Sheriffs office points out dangers of texting while driving

by: HILLSBORO TRIBUNE PHOTO: DOUG BURKHARDT - To help create awareness of the fact that texting while driving causes accidents, the Washington County Sheriffs Office sponsored this huge billboard near the intersection of Tualatin Valley Highway and 214th Avenue.Motorists along the Tualatin Valley Highway (Highway 8) may have seen billboards in the Hillsboro-Aloha area promoting a safety message from the Washington County Sheriff’s Office.

Two billboards — one located on Highway 8 at 214th Avenue and the other at Highway 8 at 174th Avenue — were donated for the campaign by Total Outdoor, an advertising business with offices in Seattle, Chicago and New York.

The “Texts Cause Wrecks” billboards are intended to remind motorists that texting while driving is a leading cause of crashes. About 82 percent of young adult drivers admit they have read a text message while driving, according to a national survey conducted by the Ad Council, a national nonprofit that produces public service announcements.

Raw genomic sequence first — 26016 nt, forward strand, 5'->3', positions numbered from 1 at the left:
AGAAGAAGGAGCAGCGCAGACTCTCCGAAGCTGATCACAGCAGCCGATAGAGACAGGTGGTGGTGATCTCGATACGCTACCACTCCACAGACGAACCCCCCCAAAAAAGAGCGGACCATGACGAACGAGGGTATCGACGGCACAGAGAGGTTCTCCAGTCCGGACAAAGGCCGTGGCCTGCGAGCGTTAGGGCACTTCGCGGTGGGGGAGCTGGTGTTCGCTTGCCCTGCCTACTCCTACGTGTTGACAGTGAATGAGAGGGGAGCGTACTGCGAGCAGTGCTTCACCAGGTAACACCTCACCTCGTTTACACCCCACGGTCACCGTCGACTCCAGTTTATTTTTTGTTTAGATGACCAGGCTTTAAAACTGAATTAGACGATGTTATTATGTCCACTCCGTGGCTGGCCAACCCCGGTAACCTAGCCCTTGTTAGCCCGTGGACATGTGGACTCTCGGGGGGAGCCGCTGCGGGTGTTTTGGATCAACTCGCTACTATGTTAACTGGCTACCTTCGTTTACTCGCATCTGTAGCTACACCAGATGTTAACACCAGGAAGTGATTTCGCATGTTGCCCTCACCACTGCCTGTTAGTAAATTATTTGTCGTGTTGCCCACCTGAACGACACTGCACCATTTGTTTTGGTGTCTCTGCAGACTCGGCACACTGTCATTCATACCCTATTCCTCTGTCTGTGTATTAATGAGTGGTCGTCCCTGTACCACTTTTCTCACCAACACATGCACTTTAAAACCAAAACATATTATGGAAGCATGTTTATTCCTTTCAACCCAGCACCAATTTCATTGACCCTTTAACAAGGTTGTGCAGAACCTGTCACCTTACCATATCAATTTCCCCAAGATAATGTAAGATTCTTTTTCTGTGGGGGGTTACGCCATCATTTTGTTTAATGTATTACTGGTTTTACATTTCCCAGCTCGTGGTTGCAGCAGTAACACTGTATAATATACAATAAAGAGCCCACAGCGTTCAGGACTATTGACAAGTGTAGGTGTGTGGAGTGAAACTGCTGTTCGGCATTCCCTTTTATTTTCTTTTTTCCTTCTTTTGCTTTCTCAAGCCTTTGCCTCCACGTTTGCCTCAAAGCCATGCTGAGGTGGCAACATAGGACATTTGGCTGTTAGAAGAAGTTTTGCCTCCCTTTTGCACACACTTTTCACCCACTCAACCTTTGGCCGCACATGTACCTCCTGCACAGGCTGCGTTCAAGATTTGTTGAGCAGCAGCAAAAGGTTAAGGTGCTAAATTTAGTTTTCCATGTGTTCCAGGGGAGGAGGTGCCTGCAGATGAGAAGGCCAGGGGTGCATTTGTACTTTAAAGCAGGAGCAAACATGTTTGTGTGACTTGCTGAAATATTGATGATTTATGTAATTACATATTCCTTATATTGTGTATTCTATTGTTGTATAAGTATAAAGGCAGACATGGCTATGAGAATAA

For too many drivers, responding to text alerts is a reflex, so WCSO is stressing the need to remove the stimulus or find other ways to avoid the “instant answer” habit — whether by locking your phone in the trunk or even having a passenger serve as a “designated texter” to allow the driver to focus on driving.

Of all drivers younger than 20 who are involved in fatal crashes, the National Highway Traffic Safety Administration indicates that 16 percent were reported to have been distracted while driving, and the Virginia Tech Transportation Institute reports that a texting driver is 23 times more likely to get into a crash than a non-texting driver. Washington County deputies believe the numbers to be much higher because the cause of crashes is not reliably reported.

Studies have indicated that reading a single text message removes a driver’s attention from the road for between three and six seconds. After just three seconds at 30 to 55 mph, a vehicle will travel 131 to 241 feet. Those seconds can be the difference between having time to brake and a potentially fatal collision.

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